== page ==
If you keep money invested in various asset classes and subclasses, you can benefit in two ways. First, you’re in a position to profit from strong returns in a particular subclass. Second, those gains may help offset losses in a class or subclass slowing down.
What’s foreign diversification?
International investments, especially equities, are also an essential part of diversification. Because the world’s economies respond primarily to events and conditions in their homelands or regions, investing abroad is a way to build a broad-based portfolio. And the opportunity to invest in emerging as well as developed markets offer a further level of diversification.
While the ups and downs of investment performance are clearly recognizable, it’s almost impossible to predict when they might occur.
If you try to time the market — for example, if you wait to buy until exactly the moment you think an investment is about to take off, you run the risk of being out of the market when the price increases most. And you’ll end up paying more to invest.
While international investing provides diversification simply by raising the number of potential investment choices, it also adds diversity by spreading your investments across different regions of the world. For example, putting money into a European or Asian fund can position you to benefit from potential strength in those areas during periods when the US economy is sluggish or in recession.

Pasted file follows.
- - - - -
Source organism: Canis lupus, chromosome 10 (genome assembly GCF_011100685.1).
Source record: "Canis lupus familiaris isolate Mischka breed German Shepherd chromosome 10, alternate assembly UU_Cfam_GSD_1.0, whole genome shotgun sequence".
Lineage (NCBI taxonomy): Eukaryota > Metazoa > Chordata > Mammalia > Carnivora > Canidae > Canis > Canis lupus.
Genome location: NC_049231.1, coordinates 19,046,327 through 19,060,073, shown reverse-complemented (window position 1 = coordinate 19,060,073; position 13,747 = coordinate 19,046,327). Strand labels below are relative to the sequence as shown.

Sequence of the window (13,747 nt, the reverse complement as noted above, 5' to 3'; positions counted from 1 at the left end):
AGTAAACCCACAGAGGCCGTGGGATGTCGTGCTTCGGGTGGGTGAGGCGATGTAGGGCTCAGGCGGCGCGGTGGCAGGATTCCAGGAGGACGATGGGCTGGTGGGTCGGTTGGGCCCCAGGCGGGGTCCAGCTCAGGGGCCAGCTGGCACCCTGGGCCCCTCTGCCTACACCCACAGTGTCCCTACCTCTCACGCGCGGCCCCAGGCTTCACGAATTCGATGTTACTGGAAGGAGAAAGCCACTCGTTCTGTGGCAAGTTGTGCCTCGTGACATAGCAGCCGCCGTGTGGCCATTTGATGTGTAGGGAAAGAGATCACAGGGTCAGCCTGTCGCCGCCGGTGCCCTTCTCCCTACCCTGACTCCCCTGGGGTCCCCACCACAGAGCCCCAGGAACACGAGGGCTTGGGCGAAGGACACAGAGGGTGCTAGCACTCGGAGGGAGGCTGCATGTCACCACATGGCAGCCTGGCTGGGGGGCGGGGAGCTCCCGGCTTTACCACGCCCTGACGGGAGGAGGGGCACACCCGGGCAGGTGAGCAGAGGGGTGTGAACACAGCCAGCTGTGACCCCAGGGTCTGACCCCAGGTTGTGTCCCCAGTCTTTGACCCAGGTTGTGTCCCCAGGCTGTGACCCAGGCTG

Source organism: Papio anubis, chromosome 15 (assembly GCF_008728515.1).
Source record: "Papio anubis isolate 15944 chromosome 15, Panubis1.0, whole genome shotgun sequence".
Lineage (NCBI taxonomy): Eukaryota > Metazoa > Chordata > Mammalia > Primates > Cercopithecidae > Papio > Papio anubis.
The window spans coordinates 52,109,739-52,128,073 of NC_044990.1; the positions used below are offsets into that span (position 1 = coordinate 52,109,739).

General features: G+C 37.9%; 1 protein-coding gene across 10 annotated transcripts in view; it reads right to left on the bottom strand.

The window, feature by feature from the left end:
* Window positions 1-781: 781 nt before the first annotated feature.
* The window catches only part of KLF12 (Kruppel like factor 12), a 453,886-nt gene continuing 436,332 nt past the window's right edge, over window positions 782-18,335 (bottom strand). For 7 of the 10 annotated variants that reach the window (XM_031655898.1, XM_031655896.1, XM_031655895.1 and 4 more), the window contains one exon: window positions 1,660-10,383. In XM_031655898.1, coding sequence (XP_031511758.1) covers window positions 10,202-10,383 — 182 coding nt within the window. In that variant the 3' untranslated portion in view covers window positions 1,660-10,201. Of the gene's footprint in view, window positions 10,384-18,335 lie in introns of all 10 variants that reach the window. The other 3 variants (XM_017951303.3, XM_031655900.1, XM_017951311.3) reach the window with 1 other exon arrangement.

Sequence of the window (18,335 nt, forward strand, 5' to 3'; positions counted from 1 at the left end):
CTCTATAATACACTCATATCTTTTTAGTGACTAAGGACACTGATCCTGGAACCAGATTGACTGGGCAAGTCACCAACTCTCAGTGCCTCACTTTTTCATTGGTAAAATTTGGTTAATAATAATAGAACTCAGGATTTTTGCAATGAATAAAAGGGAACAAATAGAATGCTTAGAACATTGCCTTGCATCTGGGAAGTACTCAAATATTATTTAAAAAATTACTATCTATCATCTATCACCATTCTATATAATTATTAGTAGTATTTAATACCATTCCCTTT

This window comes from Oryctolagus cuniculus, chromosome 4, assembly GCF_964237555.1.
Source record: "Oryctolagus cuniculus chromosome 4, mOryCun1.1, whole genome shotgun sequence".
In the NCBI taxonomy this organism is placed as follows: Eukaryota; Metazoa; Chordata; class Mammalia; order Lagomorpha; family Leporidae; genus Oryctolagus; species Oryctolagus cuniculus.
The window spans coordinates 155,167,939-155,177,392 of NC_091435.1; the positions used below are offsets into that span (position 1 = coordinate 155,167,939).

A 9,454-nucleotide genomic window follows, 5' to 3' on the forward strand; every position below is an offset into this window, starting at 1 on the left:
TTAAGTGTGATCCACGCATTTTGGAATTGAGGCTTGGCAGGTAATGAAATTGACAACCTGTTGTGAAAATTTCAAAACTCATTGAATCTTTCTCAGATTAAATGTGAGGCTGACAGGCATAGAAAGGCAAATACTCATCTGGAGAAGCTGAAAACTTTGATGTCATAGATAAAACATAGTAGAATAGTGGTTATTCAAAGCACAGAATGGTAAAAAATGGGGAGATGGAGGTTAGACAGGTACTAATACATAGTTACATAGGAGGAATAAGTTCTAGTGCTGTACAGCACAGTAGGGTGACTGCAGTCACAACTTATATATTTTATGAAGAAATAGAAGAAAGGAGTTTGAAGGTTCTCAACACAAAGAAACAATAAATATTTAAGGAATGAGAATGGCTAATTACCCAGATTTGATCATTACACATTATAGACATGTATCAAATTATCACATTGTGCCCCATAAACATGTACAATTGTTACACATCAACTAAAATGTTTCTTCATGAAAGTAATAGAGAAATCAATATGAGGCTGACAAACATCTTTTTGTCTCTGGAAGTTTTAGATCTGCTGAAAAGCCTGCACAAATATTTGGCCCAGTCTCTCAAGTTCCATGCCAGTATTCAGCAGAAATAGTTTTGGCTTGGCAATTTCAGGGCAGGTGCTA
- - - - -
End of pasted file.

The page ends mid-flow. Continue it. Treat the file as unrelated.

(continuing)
Investors can benefit further from diversification by investing in foreign securities, as they are usually less closely correlated with internal ones.
In general, mutual funds provide the simplest way to invest internationally since they handle all of the currency and taxation issues that go along with buying and selling abroad. But while choosing such a fund can add diversification, it can’t insulate you from potential risks of currency fluctuation and political turmoil.
Is diversification worth it?
If you want to increase your savings and reduce your risk over the long term, diversifying or mixing your retirement investments may help you. However, there are some drawbacks as well. Firstly, it requires much more time and research if there is a set of options. It can be more expensive because buying and selling many different holdings incurs more transaction fees and brokerage commissions. In addition, it limits short-term profits and may not be suitable for your retirement goals. This means you must rebalance the portfolio to maintain a certain percentage of each asset category over time.